Building a culture of talk can be a fragile process, which must be modeled, revisited, reinforced, and assessed at regular intervals. Fortunately, there are many verbal and non-verbal indicators to look for over time to anticipate any issues in advance. Some indicators include:

  • Open vs. closed body language. Open body language looks like: eyes up, engaged facials, attentive, sitting at the edge of the seat, or eagerly listening. Closed body language looks like: hunched shoulders, avoiding eye contact, facials that look bothered or visibly upset, or head down.
  • Direction of talk. It is good for talk to be directed mostly to each other, as opposed to towards the teacher for approval.
  • Distribution of talk. It is good for contributions to be distributed throughout the group, as opposed to held primarily by a few people.
  • On-guard vs. Relaxed energy. Are people at ease? Or do they look stiff, worried, and concerned? People don’t necessarily need to be talking all the time to indicate a supportive culture, but they should usually look relaxed.
  • Draft thinking. When people are able to “think out loud” or take risks and try out new ways of doing something, it is likely that the culture is supportive.
  • Participation over time. Over time, there should be positive developments in people’s ability to participate. Ideally, this means that a greater variety of people speak more often and when they do, their thoughts are more-developed, independent ideas.
  • Demonstration of care. A supportive culture is one where people show that they care about one another through their actions and words.
  • Willingness to help each other improve. While this is related to care, an inclusive culture is also one where people actually feel invested in the performance of others. Instead of competing, they help coach one another and give helpful advice.
  • Informal comments. Listening for the little off-hand comments people say in reaction to one another can be a strong indicator of how positive or negative the culture is.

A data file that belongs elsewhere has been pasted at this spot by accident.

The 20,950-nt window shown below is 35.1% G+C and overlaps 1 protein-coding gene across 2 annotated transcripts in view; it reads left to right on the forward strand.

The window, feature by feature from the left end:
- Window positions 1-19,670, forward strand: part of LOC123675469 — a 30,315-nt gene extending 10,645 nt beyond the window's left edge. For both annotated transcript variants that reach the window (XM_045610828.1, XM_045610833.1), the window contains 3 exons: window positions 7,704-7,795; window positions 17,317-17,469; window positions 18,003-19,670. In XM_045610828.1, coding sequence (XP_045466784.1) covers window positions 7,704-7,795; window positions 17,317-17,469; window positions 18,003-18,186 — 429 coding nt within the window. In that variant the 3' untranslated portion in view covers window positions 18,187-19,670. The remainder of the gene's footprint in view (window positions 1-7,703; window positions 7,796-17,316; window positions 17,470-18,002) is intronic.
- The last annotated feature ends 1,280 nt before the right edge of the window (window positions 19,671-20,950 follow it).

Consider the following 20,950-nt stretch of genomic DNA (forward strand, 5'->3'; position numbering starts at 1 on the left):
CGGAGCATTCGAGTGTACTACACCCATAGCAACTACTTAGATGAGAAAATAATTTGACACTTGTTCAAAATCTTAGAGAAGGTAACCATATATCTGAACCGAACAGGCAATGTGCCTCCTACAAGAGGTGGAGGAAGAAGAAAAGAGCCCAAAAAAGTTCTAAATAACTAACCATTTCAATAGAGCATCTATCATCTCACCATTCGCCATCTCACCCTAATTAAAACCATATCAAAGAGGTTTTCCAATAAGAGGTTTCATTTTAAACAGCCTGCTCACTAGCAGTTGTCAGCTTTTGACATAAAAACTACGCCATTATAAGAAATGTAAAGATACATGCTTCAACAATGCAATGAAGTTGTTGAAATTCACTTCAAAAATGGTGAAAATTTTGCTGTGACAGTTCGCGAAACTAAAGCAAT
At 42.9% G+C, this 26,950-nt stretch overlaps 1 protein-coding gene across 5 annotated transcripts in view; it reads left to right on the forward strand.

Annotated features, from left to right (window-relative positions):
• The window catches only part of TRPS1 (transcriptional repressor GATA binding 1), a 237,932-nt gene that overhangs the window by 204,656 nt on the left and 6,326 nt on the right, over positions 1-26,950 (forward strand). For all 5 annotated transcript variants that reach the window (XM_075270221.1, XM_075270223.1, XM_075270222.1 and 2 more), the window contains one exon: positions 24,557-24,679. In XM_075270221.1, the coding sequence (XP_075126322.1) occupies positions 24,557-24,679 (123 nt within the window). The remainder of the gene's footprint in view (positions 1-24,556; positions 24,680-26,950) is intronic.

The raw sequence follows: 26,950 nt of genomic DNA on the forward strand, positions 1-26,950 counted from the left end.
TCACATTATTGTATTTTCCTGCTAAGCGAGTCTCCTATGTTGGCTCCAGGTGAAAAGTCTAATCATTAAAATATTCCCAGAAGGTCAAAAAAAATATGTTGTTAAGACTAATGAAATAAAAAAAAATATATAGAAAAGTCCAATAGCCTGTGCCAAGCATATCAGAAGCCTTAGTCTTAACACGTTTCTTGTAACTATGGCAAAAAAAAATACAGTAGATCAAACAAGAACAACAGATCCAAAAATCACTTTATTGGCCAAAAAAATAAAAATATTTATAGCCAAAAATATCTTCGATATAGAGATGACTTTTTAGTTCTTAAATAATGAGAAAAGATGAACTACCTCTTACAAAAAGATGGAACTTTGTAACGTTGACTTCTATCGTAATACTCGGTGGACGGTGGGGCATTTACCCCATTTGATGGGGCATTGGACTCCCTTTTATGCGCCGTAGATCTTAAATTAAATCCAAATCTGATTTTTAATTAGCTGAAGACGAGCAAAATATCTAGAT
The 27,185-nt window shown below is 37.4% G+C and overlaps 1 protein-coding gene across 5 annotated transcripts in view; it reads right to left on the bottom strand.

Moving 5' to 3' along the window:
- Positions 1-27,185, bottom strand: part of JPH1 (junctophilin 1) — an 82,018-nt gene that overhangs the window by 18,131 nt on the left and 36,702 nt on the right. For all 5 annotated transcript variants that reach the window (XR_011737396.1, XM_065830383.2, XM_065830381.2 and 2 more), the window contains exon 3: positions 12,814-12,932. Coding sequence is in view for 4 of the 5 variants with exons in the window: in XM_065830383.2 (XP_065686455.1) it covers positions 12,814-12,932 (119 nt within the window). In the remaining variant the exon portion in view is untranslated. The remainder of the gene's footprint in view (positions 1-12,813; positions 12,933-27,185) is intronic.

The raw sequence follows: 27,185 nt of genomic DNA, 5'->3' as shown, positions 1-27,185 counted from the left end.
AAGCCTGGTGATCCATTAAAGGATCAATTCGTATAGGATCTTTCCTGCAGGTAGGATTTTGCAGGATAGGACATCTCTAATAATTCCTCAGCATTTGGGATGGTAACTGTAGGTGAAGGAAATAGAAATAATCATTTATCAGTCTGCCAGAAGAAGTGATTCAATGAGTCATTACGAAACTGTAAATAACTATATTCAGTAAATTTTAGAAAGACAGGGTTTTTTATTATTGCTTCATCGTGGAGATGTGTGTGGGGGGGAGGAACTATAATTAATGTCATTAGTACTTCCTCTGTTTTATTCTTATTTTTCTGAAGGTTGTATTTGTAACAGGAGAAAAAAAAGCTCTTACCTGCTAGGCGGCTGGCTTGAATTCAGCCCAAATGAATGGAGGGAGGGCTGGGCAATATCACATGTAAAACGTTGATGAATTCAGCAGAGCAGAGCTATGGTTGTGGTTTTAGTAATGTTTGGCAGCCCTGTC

• Extended interactions. It is a good sign when people genuinely want to spend time with one another. A positive culture is one where people want to interact beyond the learning setting during their informal and social time.

The Final Takeaway

Coaches have an important responsibility to disrupt negative patterns of behavior that lead to some people feeling excluded. To intervene when there are indicators of negative, restrictive culture, it is always good to begin with relationship-building. Know your students and what makes them feel valued and don’t be afraid to ask questions about what makes them feel happy, scared, or angry. Experiment heavily at the beginning by changing up groupings and having an especially wide range of types of activities (i.e. independent vs. group, silent vs. enthusiastic, physical vs. creative, prepared vs. spontaneous, performing in pairs vs. performing for the class). Collect evidence over time about how different people respond and repeat what goes well. More than anything, it is also important to realize that the coach cannot set the culture alone, nor can a coach take total credit when the culture is strong. Instead, an effective coach creates the models, routines, and structures to help the group shape the culture in a way that supports everyone, and knows when to let go and allow the culture to evolve on its own.